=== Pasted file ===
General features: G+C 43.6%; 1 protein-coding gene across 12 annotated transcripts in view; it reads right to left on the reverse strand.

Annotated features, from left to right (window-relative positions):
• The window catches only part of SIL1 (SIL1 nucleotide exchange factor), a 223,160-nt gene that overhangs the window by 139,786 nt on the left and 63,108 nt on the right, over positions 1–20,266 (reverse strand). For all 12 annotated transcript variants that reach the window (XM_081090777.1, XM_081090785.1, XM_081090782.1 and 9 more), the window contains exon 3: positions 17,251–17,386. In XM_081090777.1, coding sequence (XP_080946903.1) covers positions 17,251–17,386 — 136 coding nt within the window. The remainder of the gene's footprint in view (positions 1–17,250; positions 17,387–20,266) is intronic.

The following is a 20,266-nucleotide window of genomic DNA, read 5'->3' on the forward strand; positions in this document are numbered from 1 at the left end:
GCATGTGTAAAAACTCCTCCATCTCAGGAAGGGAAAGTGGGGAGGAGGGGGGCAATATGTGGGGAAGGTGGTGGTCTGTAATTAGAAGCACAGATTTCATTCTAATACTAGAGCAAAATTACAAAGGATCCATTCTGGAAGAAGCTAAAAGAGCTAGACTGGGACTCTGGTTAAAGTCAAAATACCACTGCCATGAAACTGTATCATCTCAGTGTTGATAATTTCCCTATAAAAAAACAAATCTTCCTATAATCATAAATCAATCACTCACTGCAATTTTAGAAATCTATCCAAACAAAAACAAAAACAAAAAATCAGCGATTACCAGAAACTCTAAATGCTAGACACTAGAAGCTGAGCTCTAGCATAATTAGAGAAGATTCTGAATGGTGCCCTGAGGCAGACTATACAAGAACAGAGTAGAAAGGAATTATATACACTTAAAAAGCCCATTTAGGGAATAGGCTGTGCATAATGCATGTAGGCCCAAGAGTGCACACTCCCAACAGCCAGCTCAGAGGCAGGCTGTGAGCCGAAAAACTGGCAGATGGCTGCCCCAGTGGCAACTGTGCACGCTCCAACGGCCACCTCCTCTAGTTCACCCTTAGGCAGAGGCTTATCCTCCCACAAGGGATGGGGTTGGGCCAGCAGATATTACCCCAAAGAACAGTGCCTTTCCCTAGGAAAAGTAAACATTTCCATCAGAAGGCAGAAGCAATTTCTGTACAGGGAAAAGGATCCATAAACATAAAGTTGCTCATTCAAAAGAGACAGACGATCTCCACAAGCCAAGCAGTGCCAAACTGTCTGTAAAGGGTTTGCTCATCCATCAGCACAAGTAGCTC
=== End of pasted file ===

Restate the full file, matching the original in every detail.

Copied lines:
General features: G+C 43.6%; 1 protein-coding gene across 12 annotated transcripts in view; it reads right to left on the reverse strand.

Annotated features, from left to right (window-relative positions):
• The window catches only part of SIL1 (SIL1 nucleotide exchange factor), a 223,160-nt gene that overhangs the window by 139,786 nt on the left and 63,108 nt on the right, over positions 1–20,266 (reverse strand). For all 12 annotated transcript variants that reach the window (XM_081090777.1, XM_081090785.1, XM_081090782.1 and 9 more), the window contains exon 3: positions 17,251–17,386. In XM_081090777.1, coding sequence (XP_080946903.1) covers positions 17,251–17,386 — 136 coding nt within the window. The remainder of the gene's footprint in view (positions 1–17,250; positions 17,387–20,266) is intronic.

The following is a 20,266-nucleotide window of genomic DNA, read 5'->3' on the forward strand; positions in this document are numbered from 1 at the left end:
GCATGTGTAAAAACTCCTCCATCTCAGGAAGGGAAAGTGGGGAGGAGGGGGGCAATATGTGGGGAAGGTGGTGGTCTGTAATTAGAAGCACAGATTTCATTCTAATACTAGAGCAAAATTACAAAGGATCCATTCTGGAAGAAGCTAAAAGAGCTAGACTGGGACTCTGGTTAAAGTCAAAATACCACTGCCATGAAACTGTATCATCTCAGTGTTGATAATTTCCCTATAAAAAAACAAATCTTCCTATAATCATAAATCAATCACTCACTGCAATTTTAGAAATCTATCCAAACAAAAACAAAAACAAAAAATCAGCGATTACCAGAAACTCTAAATGCTAGACACTAGAAGCTGAGCTCTAGCATAATTAGAGAAGATTCTGAATGGTGCCCTGAGGCAGACTATACAAGAACAGAGTAGAAAGGAATTATATACACTTAAAAAGCCCATTTAGGGAATAGGCTGTGCATAATGCATGTAGGCCCAAGAGTGCACACTCCCAACAGCCAGCTCAGAGGCAGGCTGTGAGCCGAAAAACTGGCAGATGGCTGCCCCAGTGGCAACTGTGCACGCTCCAACGGCCACCTCCTCTAGTTCACCCTTAGGCAGAGGCTTATCCTCCCACAAGGGATGGGGTTGGGCCAGCAGATATTACCCCAAAGAACAGTGCCTTTCCCTAGGAAAAGTAAACATTTCCATCAGAAGGCAGAAGCAATTTCTGTACAGGGAAAAGGATCCATAAACATAAAGTTGCTCATTCAAAAGAGACAGACGATCTCCACAAGCCAAGCAGTGCCAAACTGTCTGTAAAGGGTTTGCTCATCCATCAGCACAAGTAGCTC